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Victor,

Prior to the existence of computer software the weight of the foundation
was taken from 3 to 5 times the weight of the supported vibrating
equipment.
SAP 2000 and ROBOT Millennium are useful computer programs to perform 
the dynamic analysis.

Hope this helps,

Desi J. Kiss, P.E.

--------- Forwarded message ----------
From: h.d.richardson(--nospam--at)home.com
To: seaint(--nospam--at)seaint.org
Date: Sat, 20 Jan 2001 12:43:17 -0700
Subject: Re: HEAVY MACHINERY FOUNDATION
Message-ID: <3A69EA55.919E1E1C(--nospam--at)home.com>
References: <F49A7zyWR4Atg2c7qIA000002c3(--nospam--at)hotmail.com>

Victor Lee,

	Historically the design of such foundations consisted of specifying a
foundation from 2 to 5 times the mass of the supported equipment with
small depth and large width and length preferred.  Modern designs tend
to be much more economical and perform more reliably.

	Without knowing more details I can not give you much detailed advice,
however, at the very least, you will have to perform a lumped mass
dynamic analysis to find the six (6) natural frequencies corresponding
to the six degrees of freedom (three directional and three rotational)
for the combined foundation. supported equipment, and perhaps, some
attached soil.  Next, you will compare the natural frequencies from your
analysis with the primary and secondary frequencies of the rotating
equipment.  If the two are within a factor of (+-) square root of 2
(1.41) of one another change the foundation dimensions and repeat the
above analysis.  You may have to repeat this several times so if you are
not using a "canned program" at least use a computerized spreadsheat
program.

	You will also have to limit vibration amplitudes to within published
standards (see codes or occupational health and safety for your state).

	If this is a particularly large installation you may also have to limit
foundation deformations such as radius of curvature for multi-bearing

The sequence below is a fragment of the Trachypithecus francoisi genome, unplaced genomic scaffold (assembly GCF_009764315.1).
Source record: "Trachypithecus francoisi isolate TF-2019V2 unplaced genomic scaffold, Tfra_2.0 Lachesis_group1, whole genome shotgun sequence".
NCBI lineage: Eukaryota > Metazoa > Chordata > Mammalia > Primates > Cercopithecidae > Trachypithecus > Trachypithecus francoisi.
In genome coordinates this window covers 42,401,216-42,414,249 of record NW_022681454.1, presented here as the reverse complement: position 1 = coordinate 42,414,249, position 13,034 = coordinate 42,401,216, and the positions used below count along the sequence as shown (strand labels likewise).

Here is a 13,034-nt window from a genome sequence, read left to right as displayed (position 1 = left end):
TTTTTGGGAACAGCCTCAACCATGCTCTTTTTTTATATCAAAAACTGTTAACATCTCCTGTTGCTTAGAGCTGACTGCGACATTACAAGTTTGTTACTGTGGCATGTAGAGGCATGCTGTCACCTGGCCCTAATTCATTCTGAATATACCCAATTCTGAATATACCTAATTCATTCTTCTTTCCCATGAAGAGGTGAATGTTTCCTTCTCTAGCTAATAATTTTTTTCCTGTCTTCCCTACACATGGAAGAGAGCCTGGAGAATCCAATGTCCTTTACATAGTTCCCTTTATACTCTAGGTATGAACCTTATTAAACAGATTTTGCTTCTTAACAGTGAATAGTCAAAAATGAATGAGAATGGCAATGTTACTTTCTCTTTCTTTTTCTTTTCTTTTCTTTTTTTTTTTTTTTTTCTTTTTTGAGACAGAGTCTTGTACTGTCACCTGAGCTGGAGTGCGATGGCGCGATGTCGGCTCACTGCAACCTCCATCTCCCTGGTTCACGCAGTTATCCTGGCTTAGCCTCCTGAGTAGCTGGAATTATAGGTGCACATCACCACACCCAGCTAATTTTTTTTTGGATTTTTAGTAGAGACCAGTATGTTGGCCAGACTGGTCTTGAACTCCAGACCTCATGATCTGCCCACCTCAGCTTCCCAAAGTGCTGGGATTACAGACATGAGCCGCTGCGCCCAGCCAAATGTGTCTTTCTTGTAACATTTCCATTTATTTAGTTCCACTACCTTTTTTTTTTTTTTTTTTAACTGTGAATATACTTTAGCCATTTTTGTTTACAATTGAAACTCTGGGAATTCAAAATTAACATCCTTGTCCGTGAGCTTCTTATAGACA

rotating shafts or misalignment at couplings.  The equipment supplier
will specify the standards required.  If this is the case you will have
to do a full blown finite element dynamic analysis.

IMPORTANT!!!  Be sure to limit your liability to the work you do.  For
instance, gas compressors generate gas pressure surges which may cause
serious vibration in piping etc. which are not related to your
foundation design.  Also, accessories within the equipment package may
not be properly designed or supported.

	May I respectfully recommend that you have someone who is experienced
in this area help you with your first project.  Should you wish to
consider me I am available and I have both the experience and the
expertise.  However, I am from Canada, which would complicate
communications and co-ordination; and I am not registered anywhere in
the United States, which may make me ineligible unless you act as
engineer of record.   Never-the-less, you should get someone because
these jobs are quite tricky.



				Regards,


				H. D. Richardson

victor lee wrote:
> 
> Hello Everybody!
> 
> I will be designing foundation for a large machinery involving
> vibration/impact inside a proposed pre-engineered metal building.  I
> understand, a similar machine at another location caused considerable
> cracking in adjacent existing concrete/masonry structures.  Need help -
any
> good references, rules of thumb, tips, etc. on foundation design for
this
> application.  Appreciate your help in advance.
> _________________________________________________________________
> Get your FREE download of MSN Explorer at http://explorer.msn.com
> 


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